So released my game, Familia, about two and a half years ago. I’ve made roughly 1.5k off the game thus far in sales and about 10k when considering various donations. I’m writing this post to discuss why I recently decided to make my game free.
Every game is unique. What type of revenue model is appropriate for your game? Well, I always intended my game, Familia, to be playable on mobile and desktop. I wanted to release the first part of the story free and later add content for an additional price. Thus, it is important to state that I always intended to make the first Act of my game free.Furthermore, I am not saying that this price model is the best for all games, which would be silly. Every game has an ideal revenue model based on the marketing, genre, etc. It’s still worth discussing my game because I may bring up something the reader 3 (you) didn’t consider.
A. PRO – Why make the game free of cost?
More people will try a free game.
Before releasing the game for free, my average active player base was about 1-2. Now with the game free, I have been averaging ten active players for the first few weeks. More people are playing the game. With my current revenue model, most of my revenue was already through contributions, which won’t change. I did make a little bit of money through sales so I may lose this, but it’s also possible that I may receive more contributions. Thus, I could ultimately produce more revenue than I did with the paid game.
It’s easier to promote a free game.
I stream regularly, and I quickly tell people to give it a try. I did a convention about a week ago, and it was nice to tell people that they could download the game for free at home. This is similar to the effect of having a demo. The disadvantage
‘Free games’ could easily produce more revenue.
Most would likely assume that if a game is free, that means you make less money from it. This is not necessarily true. It’s generally not true in my case. The majority of my revenue originates from some form of donation.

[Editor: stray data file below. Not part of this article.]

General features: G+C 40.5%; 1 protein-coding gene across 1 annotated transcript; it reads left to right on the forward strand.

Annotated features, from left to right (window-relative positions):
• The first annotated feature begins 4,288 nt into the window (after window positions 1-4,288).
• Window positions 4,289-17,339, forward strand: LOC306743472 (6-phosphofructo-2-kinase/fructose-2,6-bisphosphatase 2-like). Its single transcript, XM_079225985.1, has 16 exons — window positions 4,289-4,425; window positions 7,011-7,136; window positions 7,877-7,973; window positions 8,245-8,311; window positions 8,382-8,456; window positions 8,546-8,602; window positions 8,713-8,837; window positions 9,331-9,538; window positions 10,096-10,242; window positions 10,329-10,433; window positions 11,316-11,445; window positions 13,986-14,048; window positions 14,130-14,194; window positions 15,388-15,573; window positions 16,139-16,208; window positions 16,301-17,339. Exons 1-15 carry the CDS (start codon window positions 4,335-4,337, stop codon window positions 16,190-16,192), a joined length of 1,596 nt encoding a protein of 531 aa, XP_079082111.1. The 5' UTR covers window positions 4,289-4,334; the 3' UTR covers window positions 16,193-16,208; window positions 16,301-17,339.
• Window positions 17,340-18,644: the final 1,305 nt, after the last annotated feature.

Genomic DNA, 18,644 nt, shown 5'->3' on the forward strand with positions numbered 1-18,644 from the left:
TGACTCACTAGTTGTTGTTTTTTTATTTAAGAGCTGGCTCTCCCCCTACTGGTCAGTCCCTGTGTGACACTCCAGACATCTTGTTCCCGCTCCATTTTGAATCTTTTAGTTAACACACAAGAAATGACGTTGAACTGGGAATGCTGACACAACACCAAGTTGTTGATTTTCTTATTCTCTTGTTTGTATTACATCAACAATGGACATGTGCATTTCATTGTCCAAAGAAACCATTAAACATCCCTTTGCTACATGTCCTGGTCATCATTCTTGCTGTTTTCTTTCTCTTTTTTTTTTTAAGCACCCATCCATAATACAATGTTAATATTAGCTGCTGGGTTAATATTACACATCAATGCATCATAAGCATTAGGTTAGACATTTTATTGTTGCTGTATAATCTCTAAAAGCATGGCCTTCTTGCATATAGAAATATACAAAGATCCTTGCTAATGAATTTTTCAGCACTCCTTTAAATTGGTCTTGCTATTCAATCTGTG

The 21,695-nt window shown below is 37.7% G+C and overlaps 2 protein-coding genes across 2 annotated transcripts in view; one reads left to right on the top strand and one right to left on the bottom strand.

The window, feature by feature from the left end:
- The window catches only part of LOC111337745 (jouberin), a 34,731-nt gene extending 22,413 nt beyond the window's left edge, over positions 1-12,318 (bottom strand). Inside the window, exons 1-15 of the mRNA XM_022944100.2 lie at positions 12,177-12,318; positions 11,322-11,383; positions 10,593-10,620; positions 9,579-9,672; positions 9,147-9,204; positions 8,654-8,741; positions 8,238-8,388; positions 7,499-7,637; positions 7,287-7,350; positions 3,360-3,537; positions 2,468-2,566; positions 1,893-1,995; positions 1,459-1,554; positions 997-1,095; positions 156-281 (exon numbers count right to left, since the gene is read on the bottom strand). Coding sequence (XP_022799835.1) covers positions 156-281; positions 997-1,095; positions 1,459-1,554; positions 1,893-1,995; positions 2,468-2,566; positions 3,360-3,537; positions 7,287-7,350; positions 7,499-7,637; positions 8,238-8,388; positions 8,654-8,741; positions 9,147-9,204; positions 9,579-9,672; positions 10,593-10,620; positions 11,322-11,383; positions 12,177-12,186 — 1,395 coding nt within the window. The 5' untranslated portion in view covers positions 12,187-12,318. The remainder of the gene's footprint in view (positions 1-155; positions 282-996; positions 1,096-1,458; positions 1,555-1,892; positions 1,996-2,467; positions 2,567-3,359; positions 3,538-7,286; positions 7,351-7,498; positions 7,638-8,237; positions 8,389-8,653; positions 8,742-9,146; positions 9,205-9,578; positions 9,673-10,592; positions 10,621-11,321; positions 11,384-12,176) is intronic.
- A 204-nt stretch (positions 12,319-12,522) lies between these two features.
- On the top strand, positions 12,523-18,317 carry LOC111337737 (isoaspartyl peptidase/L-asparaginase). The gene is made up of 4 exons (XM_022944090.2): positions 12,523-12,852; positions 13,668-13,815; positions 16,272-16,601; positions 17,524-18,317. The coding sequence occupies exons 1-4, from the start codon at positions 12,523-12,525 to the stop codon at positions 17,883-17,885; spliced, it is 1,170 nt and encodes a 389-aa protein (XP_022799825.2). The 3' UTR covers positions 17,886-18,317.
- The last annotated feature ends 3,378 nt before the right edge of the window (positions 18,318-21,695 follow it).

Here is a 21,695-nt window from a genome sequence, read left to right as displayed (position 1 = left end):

If you’d like to see some donations, check out my Ko-fi.
Free games can be distributed ‘freely.’
For a paid game, it’s advantageous to direct all of your customers to a single point of sale. With Steam, for example, you will acquire more reviews if the game is distributed exclusively on Steam. With a paid game, the developer’s goal is to create as many sales on a single platform because the ultimate goal is to get Steam’s help with the game’s marketing. This is less of a concern if you distribute your game for free, as the goal is to distribute the game as much as possible. It’s less likely the Steam platform will put effort into promoting a game that produces no revenue for Steam.
B. CON – Why keep the game paid?
People become more emotionally invested when they pay for something.
This phenomenon is difficult to explain in a blog format. Forgive me while I get a bit philosophical.
Where the checkbook goes, the heart is not far behind.
If someone pays for a game, they are more likely to advocate for it. Paying customers are more likely to review a product than non-paying customers. Since switching my free game, I have received no additional reviews despite seeing active players increase tenfold. This is likely because the new players are not as emotionally invested in my game as the customers who spent their precious money on it.
Steam has the incentive to promote paid games more than free ones.
I have never seen an entirely free game on the front page of Steam. Apex Legends is often on the front page, but it’s not free. Apex includes in-game transactions. One could argue that Steam, and possibly other platforms, will not promote a product that doesn’t make them money. If a game developer relies on the marketing of a platform like Steam, a free game may cause their game to get very little traffic outside of what the developer produces.
Switching from paid to free may be seen as a ‘slight’ against customers who already paid for your game.
When I first bought RPG Maker MV, it went on sale a week later. I tried to get a refund and buy at the sale price. I had no luck. I would have saved 70 bucks. This upset me.
When I switched my game to free, I told people within my community to let me know if they were upset at having paid for a game that is now free. As of now, I have heard no complaints. This speaks to the type of community I have. While this has not been a problem for me, it could be a problem elsewhere.
Thanks for Reading
I hope this helped you decide how to structure your game. If you found this post interesting, let me know on Discord or email me at firstname.lastname@example.org. I want to do more content like this, so I thought I’d give it a shot. Until next time! 😀